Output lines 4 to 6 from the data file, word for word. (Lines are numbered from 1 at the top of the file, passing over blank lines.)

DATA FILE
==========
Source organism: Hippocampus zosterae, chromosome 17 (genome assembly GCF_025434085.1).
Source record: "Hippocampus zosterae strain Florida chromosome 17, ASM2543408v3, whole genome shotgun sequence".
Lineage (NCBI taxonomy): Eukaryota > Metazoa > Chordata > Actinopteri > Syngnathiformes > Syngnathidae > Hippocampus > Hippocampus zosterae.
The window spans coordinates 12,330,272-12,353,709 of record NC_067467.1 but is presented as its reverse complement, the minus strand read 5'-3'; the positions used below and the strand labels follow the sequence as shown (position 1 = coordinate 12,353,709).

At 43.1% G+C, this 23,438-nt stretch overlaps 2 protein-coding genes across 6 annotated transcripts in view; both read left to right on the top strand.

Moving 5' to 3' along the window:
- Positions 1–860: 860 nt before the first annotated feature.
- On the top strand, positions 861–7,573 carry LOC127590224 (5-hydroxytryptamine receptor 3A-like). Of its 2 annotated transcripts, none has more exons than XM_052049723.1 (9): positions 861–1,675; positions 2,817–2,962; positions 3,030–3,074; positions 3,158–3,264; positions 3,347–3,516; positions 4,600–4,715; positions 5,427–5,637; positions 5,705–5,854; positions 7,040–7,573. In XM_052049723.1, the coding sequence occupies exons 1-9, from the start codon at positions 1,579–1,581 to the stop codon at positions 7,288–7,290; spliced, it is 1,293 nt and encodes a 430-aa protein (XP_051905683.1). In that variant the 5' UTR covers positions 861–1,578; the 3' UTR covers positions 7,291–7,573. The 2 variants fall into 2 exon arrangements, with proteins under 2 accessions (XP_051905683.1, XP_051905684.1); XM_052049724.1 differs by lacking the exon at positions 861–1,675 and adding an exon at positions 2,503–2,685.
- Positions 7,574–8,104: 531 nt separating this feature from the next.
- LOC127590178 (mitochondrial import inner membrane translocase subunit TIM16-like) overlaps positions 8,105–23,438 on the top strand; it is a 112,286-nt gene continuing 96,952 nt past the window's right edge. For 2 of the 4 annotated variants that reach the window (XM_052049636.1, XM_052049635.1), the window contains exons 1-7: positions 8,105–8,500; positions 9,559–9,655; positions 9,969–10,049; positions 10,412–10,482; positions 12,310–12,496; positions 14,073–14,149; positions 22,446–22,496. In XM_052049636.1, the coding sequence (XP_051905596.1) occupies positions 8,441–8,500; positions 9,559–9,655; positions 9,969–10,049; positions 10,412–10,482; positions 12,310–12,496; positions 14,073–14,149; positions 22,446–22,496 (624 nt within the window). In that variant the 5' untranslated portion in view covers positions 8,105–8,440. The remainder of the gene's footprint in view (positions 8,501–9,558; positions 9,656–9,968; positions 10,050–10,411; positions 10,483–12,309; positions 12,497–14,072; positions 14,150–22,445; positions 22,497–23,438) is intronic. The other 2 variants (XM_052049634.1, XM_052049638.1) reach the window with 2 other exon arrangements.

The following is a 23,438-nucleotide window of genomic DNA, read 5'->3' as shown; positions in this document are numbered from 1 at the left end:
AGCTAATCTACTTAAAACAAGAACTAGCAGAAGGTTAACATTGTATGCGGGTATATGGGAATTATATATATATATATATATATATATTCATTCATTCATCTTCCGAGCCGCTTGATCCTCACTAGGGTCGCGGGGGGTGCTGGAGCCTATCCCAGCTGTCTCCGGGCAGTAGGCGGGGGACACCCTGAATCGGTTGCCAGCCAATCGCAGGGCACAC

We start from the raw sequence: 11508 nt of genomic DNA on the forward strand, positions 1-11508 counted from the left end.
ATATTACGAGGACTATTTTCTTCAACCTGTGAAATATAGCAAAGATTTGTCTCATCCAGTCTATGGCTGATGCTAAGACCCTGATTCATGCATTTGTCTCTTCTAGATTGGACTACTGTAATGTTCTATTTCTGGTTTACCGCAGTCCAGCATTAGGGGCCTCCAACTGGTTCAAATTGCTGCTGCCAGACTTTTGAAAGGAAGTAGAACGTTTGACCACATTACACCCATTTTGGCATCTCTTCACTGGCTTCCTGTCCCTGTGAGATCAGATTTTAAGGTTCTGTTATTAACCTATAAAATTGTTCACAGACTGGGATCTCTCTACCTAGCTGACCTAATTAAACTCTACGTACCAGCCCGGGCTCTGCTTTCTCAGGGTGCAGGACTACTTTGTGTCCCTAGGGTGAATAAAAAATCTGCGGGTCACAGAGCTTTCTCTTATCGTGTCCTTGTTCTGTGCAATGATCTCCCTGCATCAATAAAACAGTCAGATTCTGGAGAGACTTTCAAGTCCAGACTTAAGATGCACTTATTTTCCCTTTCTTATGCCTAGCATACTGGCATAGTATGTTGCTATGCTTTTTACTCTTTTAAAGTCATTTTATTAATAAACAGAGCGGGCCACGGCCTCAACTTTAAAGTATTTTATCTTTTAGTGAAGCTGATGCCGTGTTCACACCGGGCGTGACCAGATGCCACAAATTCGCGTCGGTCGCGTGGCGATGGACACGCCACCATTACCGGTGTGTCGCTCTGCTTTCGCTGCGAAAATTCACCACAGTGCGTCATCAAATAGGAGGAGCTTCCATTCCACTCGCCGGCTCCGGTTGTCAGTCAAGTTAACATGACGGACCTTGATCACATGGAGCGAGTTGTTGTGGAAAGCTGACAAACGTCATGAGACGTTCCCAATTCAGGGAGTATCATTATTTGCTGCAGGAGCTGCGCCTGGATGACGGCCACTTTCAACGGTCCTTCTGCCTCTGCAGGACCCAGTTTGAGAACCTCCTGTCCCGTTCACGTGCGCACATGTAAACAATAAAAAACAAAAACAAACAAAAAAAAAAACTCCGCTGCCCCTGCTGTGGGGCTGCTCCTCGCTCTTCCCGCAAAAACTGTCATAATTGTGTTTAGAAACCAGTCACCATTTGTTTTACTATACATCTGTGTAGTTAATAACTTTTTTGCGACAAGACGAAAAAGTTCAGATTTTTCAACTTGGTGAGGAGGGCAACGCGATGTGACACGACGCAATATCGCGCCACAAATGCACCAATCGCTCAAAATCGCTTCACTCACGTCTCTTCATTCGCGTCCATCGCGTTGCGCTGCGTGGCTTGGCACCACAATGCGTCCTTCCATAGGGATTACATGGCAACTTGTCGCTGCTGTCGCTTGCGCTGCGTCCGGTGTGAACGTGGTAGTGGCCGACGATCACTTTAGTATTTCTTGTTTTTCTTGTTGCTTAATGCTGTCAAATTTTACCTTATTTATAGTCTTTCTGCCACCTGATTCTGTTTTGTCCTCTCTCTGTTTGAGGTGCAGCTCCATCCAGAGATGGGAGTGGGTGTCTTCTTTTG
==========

The window spans coordinates 12,330,272-12,353,709 of record NC_067467.1 but is presented as its reverse complement, the minus strand read 5'-3'; the positions used below and the strand labels follow the sequence as shown (position 1 = coordinate 12,353,709).

At 43.1% G+C, this 23,438-nt stretch overlaps 2 protein-coding genes across 6 annotated transcripts in view; both read left to right on the top strand.

Moving 5' to 3' along the window: